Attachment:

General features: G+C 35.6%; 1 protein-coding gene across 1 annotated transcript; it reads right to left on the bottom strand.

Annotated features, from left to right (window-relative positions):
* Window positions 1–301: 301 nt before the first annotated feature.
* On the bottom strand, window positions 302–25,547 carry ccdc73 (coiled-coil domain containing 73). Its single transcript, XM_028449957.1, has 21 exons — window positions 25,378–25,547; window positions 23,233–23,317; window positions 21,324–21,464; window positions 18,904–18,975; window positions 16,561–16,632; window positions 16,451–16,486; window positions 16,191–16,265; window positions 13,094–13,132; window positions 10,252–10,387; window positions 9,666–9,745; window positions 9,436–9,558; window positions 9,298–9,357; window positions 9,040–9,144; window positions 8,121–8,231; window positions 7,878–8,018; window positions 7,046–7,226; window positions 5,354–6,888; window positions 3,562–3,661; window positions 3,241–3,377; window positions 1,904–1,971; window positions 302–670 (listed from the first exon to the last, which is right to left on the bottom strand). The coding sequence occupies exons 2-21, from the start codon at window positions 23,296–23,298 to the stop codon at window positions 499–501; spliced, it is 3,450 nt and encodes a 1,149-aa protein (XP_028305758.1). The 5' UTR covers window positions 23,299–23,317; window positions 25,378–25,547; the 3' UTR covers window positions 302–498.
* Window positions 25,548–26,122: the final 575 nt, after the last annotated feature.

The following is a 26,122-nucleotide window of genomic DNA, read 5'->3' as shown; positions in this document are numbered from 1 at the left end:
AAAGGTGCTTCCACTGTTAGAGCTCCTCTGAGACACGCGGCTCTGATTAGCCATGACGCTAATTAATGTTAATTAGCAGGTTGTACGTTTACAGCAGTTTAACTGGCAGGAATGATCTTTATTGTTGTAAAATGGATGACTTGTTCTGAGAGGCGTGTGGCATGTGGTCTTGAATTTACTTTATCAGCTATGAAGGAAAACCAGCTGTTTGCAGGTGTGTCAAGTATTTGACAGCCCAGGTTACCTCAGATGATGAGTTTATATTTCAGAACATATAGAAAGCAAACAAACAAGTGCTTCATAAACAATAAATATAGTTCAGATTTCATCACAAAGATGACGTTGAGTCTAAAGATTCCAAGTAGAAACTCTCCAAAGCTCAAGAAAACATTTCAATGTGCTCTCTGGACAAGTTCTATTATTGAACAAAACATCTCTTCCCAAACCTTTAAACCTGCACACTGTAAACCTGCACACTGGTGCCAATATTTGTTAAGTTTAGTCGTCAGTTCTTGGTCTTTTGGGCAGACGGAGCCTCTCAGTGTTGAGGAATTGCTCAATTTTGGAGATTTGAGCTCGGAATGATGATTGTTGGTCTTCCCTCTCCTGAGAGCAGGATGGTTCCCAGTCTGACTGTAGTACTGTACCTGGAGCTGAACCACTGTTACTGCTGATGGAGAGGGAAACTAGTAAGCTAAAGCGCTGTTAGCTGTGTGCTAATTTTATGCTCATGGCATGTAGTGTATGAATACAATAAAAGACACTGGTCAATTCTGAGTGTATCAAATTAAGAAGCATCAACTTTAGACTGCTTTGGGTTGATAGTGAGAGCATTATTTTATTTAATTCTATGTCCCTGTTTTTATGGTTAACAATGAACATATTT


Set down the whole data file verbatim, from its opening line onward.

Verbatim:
General features: G+C 35.6%; 1 protein-coding gene across 1 annotated transcript; it reads right to left on the bottom strand.

Annotated features, from left to right (window-relative positions):
* Window positions 1–301: 301 nt before the first annotated feature.
* On the bottom strand, window positions 302–25,547 carry ccdc73 (coiled-coil domain containing 73). Its single transcript, XM_028449957.1, has 21 exons — window positions 25,378–25,547; window positions 23,233–23,317; window positions 21,324–21,464; window positions 18,904–18,975; window positions 16,561–16,632; window positions 16,451–16,486; window positions 16,191–16,265; window positions 13,094–13,132; window positions 10,252–10,387; window positions 9,666–9,745; window positions 9,436–9,558; window positions 9,298–9,357; window positions 9,040–9,144; window positions 8,121–8,231; window positions 7,878–8,018; window positions 7,046–7,226; window positions 5,354–6,888; window positions 3,562–3,661; window positions 3,241–3,377; window positions 1,904–1,971; window positions 302–670 (listed from the first exon to the last, which is right to left on the bottom strand). The coding sequence occupies exons 2-21, from the start codon at window positions 23,296–23,298 to the stop codon at window positions 499–501; spliced, it is 3,450 nt and encodes a 1,149-aa protein (XP_028305758.1). The 5' UTR covers window positions 23,299–23,317; window positions 25,378–25,547; the 3' UTR covers window positions 302–498.
* Window positions 25,548–26,122: the final 575 nt, after the last annotated feature.

The following is a 26,122-nucleotide window of genomic DNA, read 5'->3' as shown; positions in this document are numbered from 1 at the left end:
AAAGGTGCTTCCACTGTTAGAGCTCCTCTGAGACACGCGGCTCTGATTAGCCATGACGCTAATTAATGTTAATTAGCAGGTTGTACGTTTACAGCAGTTTAACTGGCAGGAATGATCTTTATTGTTGTAAAATGGATGACTTGTTCTGAGAGGCGTGTGGCATGTGGTCTTGAATTTACTTTATCAGCTATGAAGGAAAACCAGCTGTTTGCAGGTGTGTCAAGTATTTGACAGCCCAGGTTACCTCAGATGATGAGTTTATATTTCAGAACATATAGAAAGCAAACAAACAAGTGCTTCATAAACAATAAATATAGTTCAGATTTCATCACAAAGATGACGTTGAGTCTAAAGATTCCAAGTAGAAACTCTCCAAAGCTCAAGAAAACATTTCAATGTGCTCTCTGGACAAGTTCTATTATTGAACAAAACATCTCTTCCCAAACCTTTAAACCTGCACACTGTAAACCTGCACACTGGTGCCAATATTTGTTAAGTTTAGTCGTCAGTTCTTGGTCTTTTGGGCAGACGGAGCCTCTCAGTGTTGAGGAATTGCTCAATTTTGGAGATTTGAGCTCGGAATGATGATTGTTGGTCTTCCCTCTCCTGAGAGCAGGATGGTTCCCAGTCTGACTGTAGTACTGTACCTGGAGCTGAACCACTGTTACTGCTGATGGAGAGGGAAACTAGTAAGCTAAAGCGCTGTTAGCTGTGTGCTAATTTTATGCTCATGGCATGTAGTGTATGAATACAATAAAAGACACTGGTCAATTCTGAGTGTATCAAATTAAGAAGCATCAACTTTAGACTGCTTTGGGTTGATAGTGAGAGCATTATTTTATTTAATTCTATGTCCCTGTTTTTATGGTTAACAATGAACATATTT